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[whatwg] Attitude and Direction of the WHATWG

From: Charles Pritchard <chuck@jumis.com>
Date: Mon, 29 Nov 2010 13:15:09 -0800
Message-ID: <4CF417DD.1040707@jumis.com>
On 11/27/2010 2:50 AM, Ian Hickson wrote:
> On Fri, 26 Nov 2010, Charles Pritchard wrote:
>> I want to suggestion a reason for this impasse: the WHATWG intends to
>> produce a scene-graph specification. Other activities are out of scope.
> I'm not sure what you really mean by "scene-graph specification", so it's
> hard to comment on that specifically. Historically, and still today, the
> HTML language and its associated APIs are generally intended to primarily
> convey semantics (meaning, as opposed to presentation) so that they can be
> rendered in a media-independent way on any device.

The HTML language has become even more semantic, less presentational, as 
CSS+SVG profiles are enhanced.

These three sections of the HTML5 specs seem out of scope:
"Loading Webpages", "Web application APIs" and "Communication"

I think something along those lines was brought up by Microsoft in 
relation to the Canvas 2D Context.
> If there is a philosophy regarding accessibility specifically, it's that
> the goal is to concretely improve the experience of users with unusual
> needs or interaction modalities, not just to improve the theoretically
> possible maximum accessibility. In particular, this means that we should
> prefer solutions that most authors will use in a mostly accessible way
> over solutions that a few authors will use in a perfectly accessible way
> but that most authors will use in an inaccessible way.
There is a more complex philosophy relating to accessibility on this group.
Security and privacy are paramount goals, and overshadow accessibility uses.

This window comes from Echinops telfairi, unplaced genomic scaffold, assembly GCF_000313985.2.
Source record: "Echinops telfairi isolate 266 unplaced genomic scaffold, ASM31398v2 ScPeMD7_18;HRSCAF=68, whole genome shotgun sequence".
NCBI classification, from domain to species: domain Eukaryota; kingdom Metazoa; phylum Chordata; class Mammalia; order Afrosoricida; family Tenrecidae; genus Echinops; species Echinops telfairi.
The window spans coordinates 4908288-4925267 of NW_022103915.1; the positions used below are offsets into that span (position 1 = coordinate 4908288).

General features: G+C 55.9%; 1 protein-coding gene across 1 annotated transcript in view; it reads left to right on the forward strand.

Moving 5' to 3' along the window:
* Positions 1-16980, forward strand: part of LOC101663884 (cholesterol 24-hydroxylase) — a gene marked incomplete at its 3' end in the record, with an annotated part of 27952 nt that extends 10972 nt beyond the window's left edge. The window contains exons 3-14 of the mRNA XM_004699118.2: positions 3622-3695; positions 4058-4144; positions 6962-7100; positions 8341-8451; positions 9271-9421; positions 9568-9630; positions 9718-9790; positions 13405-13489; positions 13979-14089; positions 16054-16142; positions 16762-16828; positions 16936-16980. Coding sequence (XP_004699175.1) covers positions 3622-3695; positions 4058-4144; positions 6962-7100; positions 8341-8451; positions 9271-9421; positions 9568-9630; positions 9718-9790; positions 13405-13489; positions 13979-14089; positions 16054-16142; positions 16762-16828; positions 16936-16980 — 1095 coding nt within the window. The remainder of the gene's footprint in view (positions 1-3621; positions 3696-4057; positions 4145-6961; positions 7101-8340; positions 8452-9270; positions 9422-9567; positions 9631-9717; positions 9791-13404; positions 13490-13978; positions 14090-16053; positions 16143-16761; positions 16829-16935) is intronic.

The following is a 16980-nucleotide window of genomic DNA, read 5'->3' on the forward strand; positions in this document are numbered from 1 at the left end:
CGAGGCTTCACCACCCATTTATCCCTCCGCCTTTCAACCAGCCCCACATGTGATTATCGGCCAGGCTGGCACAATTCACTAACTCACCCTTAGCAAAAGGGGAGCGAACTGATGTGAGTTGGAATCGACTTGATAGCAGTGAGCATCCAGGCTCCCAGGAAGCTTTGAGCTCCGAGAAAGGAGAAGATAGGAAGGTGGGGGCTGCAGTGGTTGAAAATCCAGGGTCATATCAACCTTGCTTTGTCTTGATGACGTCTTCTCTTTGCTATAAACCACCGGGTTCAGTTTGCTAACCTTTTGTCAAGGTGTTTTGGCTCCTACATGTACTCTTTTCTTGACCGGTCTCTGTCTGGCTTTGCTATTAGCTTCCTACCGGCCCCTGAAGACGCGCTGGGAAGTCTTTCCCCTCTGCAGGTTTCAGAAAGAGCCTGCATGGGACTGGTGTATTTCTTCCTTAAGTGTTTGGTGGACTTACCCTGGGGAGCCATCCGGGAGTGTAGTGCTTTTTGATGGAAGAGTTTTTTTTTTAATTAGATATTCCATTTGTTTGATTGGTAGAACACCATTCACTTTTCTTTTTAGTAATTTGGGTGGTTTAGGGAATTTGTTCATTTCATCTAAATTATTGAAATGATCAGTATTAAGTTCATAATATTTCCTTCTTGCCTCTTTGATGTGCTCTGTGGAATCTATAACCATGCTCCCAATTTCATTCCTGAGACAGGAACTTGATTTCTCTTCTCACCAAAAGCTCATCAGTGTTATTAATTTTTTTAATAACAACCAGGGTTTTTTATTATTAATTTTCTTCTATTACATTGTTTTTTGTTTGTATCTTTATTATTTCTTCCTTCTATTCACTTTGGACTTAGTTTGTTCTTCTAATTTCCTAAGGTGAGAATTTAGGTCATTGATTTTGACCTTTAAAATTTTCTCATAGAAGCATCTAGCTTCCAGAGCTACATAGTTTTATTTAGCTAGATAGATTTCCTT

The proper delegation of OS and UA responsibility is a strong consideration.

At this point, those considerations are not being discussed between 
vendors on the WHATWG, and we have three separate chrome (UA extension) 
namespaces.

>> Is the WHATWG the proper forum for discussion about WebApps, or is such
>> discussion better left to the W3C WebApps group and associated groups?
> The WHATWG list is an appropriate forum for discussing Web platform
> technologies, especially those being specified in WHATWG specs or not
> being specified anywhere at all. (So something like JS or HTTP, while also
> Web platform technologies, are probably more productively discussed in the
> TR39 and HTTP working groups respectively; we probably won't do much to
> change them by discussing it here.)
Recently, I brought to attention that there are multiple APIs 
responsible for returning CSS pixel metrics.

Outside of ARIA, this is not being discussed. The finer details of Web 
Widgets are not being discussed.
http://www.w3.org/2008/webapps/track/

Many of these are present in the HTML5 specs, though as I've stated, 
they seem out-of-scope for the HTML5 document itself.


>> These applications have radically different constraints and use cases